Eye Spy Home Inspection - We know homes -- inside and out.
 
Radon - What You Need to Know
 
 
 
What the EPA says about Radon, and what homeowners, home buyers and sellers need to know.
The EPA has determined that 1 in 15 homes has unsafe levels of Radon. 
 
Is Your Home One of them?
 
The bad news about Radon is that it poses significant health risks -- it is the most frequent cause of lung cancer, after smoking. 
 
The good news is that homes with elevated Radon levels CAN BE FIXED -- and pretty inexpensively.
 
Take a few minutes here to find out what you need to know about Radon and how it affects your home or a home you are buying. 
 
Click on the image at left to read the EPA's booklet online
 

How Does Radon Get Into Your Home?
 
Radon is a radioactive gas. It comes from the natural decay of uranium that is found in nearly all soils. It typically moves up through the ground to the air above and into your home through cracks and other holes in the foundation. Your home traps radon inside, where it can build up. Any home may have a radon problem. This means new and old homes, well-sealed and drafty homes, and homes with or without basements.
 
Radon from soil gas is the main cause of radon problems. Sometimes radon enters the home through well water (see "Radon in Water" below). In a small number of homes, the building materials can give off radon, too. However, building materials rarely cause radon problems by themselves.
How Radon gets into a home
 
 
RADON GETS IN THROUGH:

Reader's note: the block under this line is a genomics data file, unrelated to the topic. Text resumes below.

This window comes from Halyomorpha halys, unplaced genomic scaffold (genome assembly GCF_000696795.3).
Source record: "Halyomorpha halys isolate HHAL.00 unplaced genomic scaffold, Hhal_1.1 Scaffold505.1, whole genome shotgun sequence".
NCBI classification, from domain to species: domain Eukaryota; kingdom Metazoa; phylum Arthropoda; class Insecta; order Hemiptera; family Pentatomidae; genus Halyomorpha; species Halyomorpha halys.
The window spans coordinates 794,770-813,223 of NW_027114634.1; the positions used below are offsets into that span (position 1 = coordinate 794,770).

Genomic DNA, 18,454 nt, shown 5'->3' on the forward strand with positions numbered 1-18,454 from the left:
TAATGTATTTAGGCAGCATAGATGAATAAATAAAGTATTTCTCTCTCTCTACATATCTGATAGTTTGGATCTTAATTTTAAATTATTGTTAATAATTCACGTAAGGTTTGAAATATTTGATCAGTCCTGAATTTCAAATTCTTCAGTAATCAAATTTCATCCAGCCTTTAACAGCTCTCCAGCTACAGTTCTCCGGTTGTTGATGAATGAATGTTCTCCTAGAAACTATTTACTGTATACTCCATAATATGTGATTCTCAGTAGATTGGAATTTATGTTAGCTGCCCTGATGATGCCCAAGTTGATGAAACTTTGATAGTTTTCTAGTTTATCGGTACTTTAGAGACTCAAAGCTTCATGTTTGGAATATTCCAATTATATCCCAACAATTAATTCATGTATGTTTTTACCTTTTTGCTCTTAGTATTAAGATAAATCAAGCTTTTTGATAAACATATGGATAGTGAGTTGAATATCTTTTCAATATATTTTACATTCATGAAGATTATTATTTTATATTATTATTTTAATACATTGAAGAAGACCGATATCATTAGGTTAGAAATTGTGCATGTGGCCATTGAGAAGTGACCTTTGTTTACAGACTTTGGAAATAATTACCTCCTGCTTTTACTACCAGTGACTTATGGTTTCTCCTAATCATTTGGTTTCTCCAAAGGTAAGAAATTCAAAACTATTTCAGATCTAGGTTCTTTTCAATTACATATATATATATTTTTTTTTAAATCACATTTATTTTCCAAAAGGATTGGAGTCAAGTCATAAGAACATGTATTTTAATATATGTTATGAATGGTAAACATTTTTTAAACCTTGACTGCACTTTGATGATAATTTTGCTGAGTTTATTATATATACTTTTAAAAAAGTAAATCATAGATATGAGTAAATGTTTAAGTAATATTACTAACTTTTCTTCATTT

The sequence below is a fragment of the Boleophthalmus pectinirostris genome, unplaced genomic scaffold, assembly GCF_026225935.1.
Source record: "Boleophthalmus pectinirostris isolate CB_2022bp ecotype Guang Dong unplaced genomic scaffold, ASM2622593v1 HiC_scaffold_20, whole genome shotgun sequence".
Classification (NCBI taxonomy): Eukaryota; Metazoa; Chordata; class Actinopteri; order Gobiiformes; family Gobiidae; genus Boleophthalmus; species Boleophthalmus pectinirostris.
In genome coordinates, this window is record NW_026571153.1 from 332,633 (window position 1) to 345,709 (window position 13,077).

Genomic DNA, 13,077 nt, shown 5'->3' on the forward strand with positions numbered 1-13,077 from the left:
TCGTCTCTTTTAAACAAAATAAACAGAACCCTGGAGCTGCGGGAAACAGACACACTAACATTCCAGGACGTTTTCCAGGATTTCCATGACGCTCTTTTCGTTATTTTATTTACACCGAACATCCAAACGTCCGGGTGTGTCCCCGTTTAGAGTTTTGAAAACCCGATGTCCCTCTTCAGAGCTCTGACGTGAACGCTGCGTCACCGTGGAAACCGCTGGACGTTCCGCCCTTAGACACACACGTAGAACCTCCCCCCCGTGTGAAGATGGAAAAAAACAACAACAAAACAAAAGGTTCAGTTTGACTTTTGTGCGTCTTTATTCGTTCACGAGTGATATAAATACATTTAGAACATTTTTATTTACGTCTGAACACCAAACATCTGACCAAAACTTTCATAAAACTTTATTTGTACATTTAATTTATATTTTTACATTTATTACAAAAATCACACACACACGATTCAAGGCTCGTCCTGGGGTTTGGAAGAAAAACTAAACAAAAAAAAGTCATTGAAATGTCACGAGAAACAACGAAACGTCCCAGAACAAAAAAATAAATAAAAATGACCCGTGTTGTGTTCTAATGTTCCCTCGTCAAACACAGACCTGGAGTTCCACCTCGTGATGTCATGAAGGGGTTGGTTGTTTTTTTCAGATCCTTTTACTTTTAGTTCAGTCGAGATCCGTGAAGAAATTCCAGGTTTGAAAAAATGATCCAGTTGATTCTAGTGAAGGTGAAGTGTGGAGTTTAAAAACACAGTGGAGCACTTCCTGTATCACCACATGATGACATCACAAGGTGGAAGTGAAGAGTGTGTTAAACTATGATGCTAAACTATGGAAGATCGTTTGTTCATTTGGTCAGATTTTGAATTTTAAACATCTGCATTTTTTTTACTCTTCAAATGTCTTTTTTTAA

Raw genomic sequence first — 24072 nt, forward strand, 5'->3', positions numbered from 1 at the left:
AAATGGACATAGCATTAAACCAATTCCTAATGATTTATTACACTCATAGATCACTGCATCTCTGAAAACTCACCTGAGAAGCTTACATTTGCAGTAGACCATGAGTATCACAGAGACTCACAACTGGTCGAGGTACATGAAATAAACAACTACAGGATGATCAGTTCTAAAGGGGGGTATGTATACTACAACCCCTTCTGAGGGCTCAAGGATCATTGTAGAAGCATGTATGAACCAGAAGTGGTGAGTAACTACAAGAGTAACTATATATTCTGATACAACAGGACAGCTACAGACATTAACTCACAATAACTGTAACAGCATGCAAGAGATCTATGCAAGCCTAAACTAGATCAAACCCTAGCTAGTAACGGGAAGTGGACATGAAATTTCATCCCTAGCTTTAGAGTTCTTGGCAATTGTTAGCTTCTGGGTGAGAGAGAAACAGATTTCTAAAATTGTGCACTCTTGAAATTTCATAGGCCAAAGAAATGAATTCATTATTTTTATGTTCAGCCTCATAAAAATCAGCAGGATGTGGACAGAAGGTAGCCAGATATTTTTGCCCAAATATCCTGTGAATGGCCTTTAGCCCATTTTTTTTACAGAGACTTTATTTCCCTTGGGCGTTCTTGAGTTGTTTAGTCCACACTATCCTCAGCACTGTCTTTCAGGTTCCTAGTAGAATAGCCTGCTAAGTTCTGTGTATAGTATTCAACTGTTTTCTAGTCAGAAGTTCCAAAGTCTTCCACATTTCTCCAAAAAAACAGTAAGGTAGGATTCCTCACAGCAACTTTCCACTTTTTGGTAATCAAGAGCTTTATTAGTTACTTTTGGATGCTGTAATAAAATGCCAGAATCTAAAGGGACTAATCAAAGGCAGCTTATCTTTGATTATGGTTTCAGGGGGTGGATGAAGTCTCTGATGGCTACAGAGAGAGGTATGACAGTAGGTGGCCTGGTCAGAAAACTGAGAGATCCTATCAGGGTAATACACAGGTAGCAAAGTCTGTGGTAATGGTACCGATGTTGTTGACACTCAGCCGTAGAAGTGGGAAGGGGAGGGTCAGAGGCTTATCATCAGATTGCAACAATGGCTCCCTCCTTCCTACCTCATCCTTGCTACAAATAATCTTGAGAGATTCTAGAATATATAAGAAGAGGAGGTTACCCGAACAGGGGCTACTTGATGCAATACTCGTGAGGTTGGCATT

1. Cracks in solid floors
  2. Construction joints
  3. Cracks in walls
  4. Gaps in suspended floors
  5. Gaps around service pipes
  6. Cavities inside walls
  7. The water supply
 
 
 
 
Buttton about radon testing
 
 
EPA's Radon Mapping System
You'll see on the maps below that the EPA rating for the York County, SC and Mecklenburg, NC areas are Zone 2.  This means they have moderate potential for unhealthy levels of indoor radon. 
 
 
 
South Carolina Counties
EPA Radon Map of SC. Where higher levels of Radon are commonly found in SC.
 
 
 
 
 
 
 
 
 
 
 
 
 
 
 
 
 
 
 
North Carolina Counties
 
EPA Radon Map of NC. Where higher levels of Radon are commonly found in NC.
 
 
 
 
 
 
 
 
 
 
 
 
 
 
 
COLOR CODING
 
Zone 1 (red zone) counties have a predicted average indoor radon screening level greater than 4 pCi/L (picocuries per liter)  Highest Potential

Zone 2 (orange zone) counties have a predicted average indoor radon screening level between 2 and 4 pCi/L Moderate Potential
 
Zone 3 (yellow zone) counties have a predicted average indoor radon screening level less than 2 pCi/L Low Potential
 
 


Find out about Eye Spy Carolina Home Inspections Radon testing HERE
 
 
 
If you have questions, or would like to schedule a Radon Test for your home, please give us a call  803.548.0500
or contact us by EMAIL.